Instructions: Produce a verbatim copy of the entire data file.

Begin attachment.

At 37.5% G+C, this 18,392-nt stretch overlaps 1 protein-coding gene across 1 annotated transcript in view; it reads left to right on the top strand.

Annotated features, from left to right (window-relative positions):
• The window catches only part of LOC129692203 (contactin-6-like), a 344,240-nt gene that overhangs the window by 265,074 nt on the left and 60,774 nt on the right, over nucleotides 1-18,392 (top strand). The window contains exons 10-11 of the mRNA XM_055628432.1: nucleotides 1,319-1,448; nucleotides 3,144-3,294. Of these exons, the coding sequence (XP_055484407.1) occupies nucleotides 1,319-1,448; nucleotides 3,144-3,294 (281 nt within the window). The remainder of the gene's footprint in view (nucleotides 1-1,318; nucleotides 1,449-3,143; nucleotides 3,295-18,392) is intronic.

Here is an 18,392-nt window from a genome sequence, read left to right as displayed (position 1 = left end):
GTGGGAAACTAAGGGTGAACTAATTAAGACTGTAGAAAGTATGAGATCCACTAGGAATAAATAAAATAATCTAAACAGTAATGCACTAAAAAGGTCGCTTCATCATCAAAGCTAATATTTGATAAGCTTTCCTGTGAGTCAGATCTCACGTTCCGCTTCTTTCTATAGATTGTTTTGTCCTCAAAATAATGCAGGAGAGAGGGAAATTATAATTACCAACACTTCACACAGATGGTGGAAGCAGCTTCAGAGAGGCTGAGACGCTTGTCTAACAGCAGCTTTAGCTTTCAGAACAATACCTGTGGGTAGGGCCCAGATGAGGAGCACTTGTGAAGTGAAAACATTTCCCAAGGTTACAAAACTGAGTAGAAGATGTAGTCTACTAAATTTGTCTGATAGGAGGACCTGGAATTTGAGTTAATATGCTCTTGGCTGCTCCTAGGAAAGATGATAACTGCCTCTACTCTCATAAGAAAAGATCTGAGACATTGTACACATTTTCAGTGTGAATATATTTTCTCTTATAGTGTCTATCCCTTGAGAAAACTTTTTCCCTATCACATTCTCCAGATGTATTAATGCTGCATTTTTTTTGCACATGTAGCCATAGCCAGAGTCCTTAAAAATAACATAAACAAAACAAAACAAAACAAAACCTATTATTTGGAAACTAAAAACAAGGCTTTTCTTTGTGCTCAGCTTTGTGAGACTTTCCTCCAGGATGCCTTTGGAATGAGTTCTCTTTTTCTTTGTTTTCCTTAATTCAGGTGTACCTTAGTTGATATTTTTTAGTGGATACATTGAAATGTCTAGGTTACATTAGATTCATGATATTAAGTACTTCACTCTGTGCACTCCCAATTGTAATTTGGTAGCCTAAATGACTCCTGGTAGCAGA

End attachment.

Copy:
At 37.5% G+C, this 18,392-nt stretch overlaps 1 protein-coding gene across 1 annotated transcript in view; it reads left to right on the top strand.

Annotated features, from left to right (window-relative positions):
• The window catches only part of LOC129692203 (contactin-6-like), a 344,240-nt gene that overhangs the window by 265,074 nt on the left and 60,774 nt on the right, over nucleotides 1-18,392 (top strand). The window contains exons 10-11 of the mRNA XM_055628432.1: nucleotides 1,319-1,448; nucleotides 3,144-3,294. Of these exons, the coding sequence (XP_055484407.1) occupies nucleotides 1,319-1,448; nucleotides 3,144-3,294 (281 nt within the window). The remainder of the gene's footprint in view (nucleotides 1-1,318; nucleotides 1,449-3,143; nucleotides 3,295-18,392) is intronic.

Here is an 18,392-nt window from a genome sequence, read left to right as displayed (position 1 = left end):
GTGGGAAACTAAGGGTGAACTAATTAAGACTGTAGAAAGTATGAGATCCACTAGGAATAAATAAAATAATCTAAACAGTAATGCACTAAAAAGGTCGCTTCATCATCAAAGCTAATATTTGATAAGCTTTCCTGTGAGTCAGATCTCACGTTCCGCTTCTTTCTATAGATTGTTTTGTCCTCAAAATAATGCAGGAGAGAGGGAAATTATAATTACCAACACTTCACACAGATGGTGGAAGCAGCTTCAGAGAGGCTGAGACGCTTGTCTAACAGCAGCTTTAGCTTTCAGAACAATACCTGTGGGTAGGGCCCAGATGAGGAGCACTTGTGAAGTGAAAACATTTCCCAAGGTTACAAAACTGAGTAGAAGATGTAGTCTACTAAATTTGTCTGATAGGAGGACCTGGAATTTGAGTTAATATGCTCTTGGCTGCTCCTAGGAAAGATGATAACTGCCTCTACTCTCATAAGAAAAGATCTGAGACATTGTACACATTTTCAGTGTGAATATATTTTCTCTTATAGTGTCTATCCCTTGAGAAAACTTTTTCCCTATCACATTCTCCAGATGTATTAATGCTGCATTTTTTTTGCACATGTAGCCATAGCCAGAGTCCTTAAAAATAACATAAACAAAACAAAACAAAACAAAACCTATTATTTGGAAACTAAAAACAAGGCTTTTCTTTGTGCTCAGCTTTGTGAGACTTTCCTCCAGGATGCCTTTGGAATGAGTTCTCTTTTTCTTTGTTTTCCTTAATTCAGGTGTACCTTAGTTGATATTTTTTAGTGGATACATTGAAATGTCTAGGTTACATTAGATTCATGATATTAAGTACTTCACTCTGTGCACTCCCAATTGTAATTTGGTAGCCTAAATGACTCCTGGTAGCAGA